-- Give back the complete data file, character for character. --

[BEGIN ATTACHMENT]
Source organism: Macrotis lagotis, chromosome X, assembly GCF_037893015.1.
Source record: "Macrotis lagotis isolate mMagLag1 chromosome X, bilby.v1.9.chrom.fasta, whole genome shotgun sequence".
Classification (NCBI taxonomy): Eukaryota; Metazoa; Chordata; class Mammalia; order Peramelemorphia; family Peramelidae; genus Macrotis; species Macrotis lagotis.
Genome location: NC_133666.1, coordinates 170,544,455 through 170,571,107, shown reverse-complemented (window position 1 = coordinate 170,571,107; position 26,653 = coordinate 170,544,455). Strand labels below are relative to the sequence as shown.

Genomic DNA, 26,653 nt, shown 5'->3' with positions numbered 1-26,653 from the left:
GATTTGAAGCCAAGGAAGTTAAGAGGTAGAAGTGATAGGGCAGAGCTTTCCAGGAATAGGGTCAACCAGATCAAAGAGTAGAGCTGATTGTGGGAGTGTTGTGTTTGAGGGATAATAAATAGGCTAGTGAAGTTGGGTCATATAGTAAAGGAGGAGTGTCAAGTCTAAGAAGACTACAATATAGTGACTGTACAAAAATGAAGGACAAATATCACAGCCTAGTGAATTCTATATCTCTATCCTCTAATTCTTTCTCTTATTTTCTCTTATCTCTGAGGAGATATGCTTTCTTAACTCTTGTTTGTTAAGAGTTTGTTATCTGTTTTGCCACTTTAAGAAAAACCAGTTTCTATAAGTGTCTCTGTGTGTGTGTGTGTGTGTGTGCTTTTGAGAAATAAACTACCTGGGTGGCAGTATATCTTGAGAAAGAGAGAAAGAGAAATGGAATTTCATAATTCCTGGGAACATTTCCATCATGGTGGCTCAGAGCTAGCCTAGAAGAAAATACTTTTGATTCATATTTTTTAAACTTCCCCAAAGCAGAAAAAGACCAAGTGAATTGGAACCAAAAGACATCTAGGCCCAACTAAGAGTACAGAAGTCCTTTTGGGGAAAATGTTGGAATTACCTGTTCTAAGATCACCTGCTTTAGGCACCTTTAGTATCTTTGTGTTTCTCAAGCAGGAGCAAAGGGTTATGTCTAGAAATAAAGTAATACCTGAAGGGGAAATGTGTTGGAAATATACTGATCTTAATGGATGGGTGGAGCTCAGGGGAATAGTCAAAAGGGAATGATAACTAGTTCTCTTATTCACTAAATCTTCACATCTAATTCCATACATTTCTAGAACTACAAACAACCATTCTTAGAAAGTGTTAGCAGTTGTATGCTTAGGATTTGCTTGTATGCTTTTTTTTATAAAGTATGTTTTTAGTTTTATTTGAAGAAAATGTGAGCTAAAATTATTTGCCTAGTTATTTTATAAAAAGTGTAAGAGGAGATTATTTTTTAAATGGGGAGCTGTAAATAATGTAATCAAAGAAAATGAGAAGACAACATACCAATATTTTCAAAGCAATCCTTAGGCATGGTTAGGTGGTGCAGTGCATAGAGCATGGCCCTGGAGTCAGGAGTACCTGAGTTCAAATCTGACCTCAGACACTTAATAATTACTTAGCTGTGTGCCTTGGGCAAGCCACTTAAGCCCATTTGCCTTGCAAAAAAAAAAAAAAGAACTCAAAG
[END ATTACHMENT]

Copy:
Source organism: Macrotis lagotis, chromosome X, assembly GCF_037893015.1.
Source record: "Macrotis lagotis isolate mMagLag1 chromosome X, bilby.v1.9.chrom.fasta, whole genome shotgun sequence".
Classification (NCBI taxonomy): Eukaryota; Metazoa; Chordata; class Mammalia; order Peramelemorphia; family Peramelidae; genus Macrotis; species Macrotis lagotis.
Genome location: NC_133666.1, coordinates 170,544,455 through 170,571,107, shown reverse-complemented (window position 1 = coordinate 170,571,107; position 26,653 = coordinate 170,544,455). Strand labels below are relative to the sequence as shown.

Genomic DNA, 26,653 nt, shown 5'->3' with positions numbered 1-26,653 from the left:
GATTTGAAGCCAAGGAAGTTAAGAGGTAGAAGTGATAGGGCAGAGCTTTCCAGGAATAGGGTCAACCAGATCAAAGAGTAGAGCTGATTGTGGGAGTGTTGTGTTTGAGGGATAATAAATAGGCTAGTGAAGTTGGGTCATATAGTAAAGGAGGAGTGTCAAGTCTAAGAAGACTACAATATAGTGACTGTACAAAAATGAAGGACAAATATCACAGCCTAGTGAATTCTATATCTCTATCCTCTAATTCTTTCTCTTATTTTCTCTTATCTCTGAGGAGATATGCTTTCTTAACTCTTGTTTGTTAAGAGTTTGTTATCTGTTTTGCCACTTTAAGAAAAACCAGTTTCTATAAGTGTCTCTGTGTGTGTGTGTGTGTGTGTGCTTTTGAGAAATAAACTACCTGGGTGGCAGTATATCTTGAGAAAGAGAGAAAGAGAAATGGAATTTCATAATTCCTGGGAACATTTCCATCATGGTGGCTCAGAGCTAGCCTAGAAGAAAATACTTTTGATTCATATTTTTTAAACTTCCCCAAAGCAGAAAAAGACCAAGTGAATTGGAACCAAAAGACATCTAGGCCCAACTAAGAGTACAGAAGTCCTTTTGGGGAAAATGTTGGAATTACCTGTTCTAAGATCACCTGCTTTAGGCACCTTTAGTATCTTTGTGTTTCTCAAGCAGGAGCAAAGGGTTATGTCTAGAAATAAAGTAATACCTGAAGGGGAAATGTGTTGGAAATATACTGATCTTAATGGATGGGTGGAGCTCAGGGGAATAGTCAAAAGGGAATGATAACTAGTTCTCTTATTCACTAAATCTTCACATCTAATTCCATACATTTCTAGAACTACAAACAACCATTCTTAGAAAGTGTTAGCAGTTGTATGCTTAGGATTTGCTTGTATGCTTTTTTTTATAAAGTATGTTTTTAGTTTTATTTGAAGAAAATGTGAGCTAAAATTATTTGCCTAGTTATTTTATAAAAAGTGTAAGAGGAGATTATTTTTTAAATGGGGAGCTGTAAATAATGTAATCAAAGAAAATGAGAAGACAACATACCAATATTTTCAAAGCAATCCTTAGGCATGGTTAGGTGGTGCAGTGCATAGAGCATGGCCCTGGAGTCAGGAGTACCTGAGTTCAAATCTGACCTCAGACACTTAATAATTACTTAGCTGTGTGCCTTGGGCAAGCCACTTAAGCCCATTTGCCTTGCAAAAAAAAAAAAAAGAACTCAAAG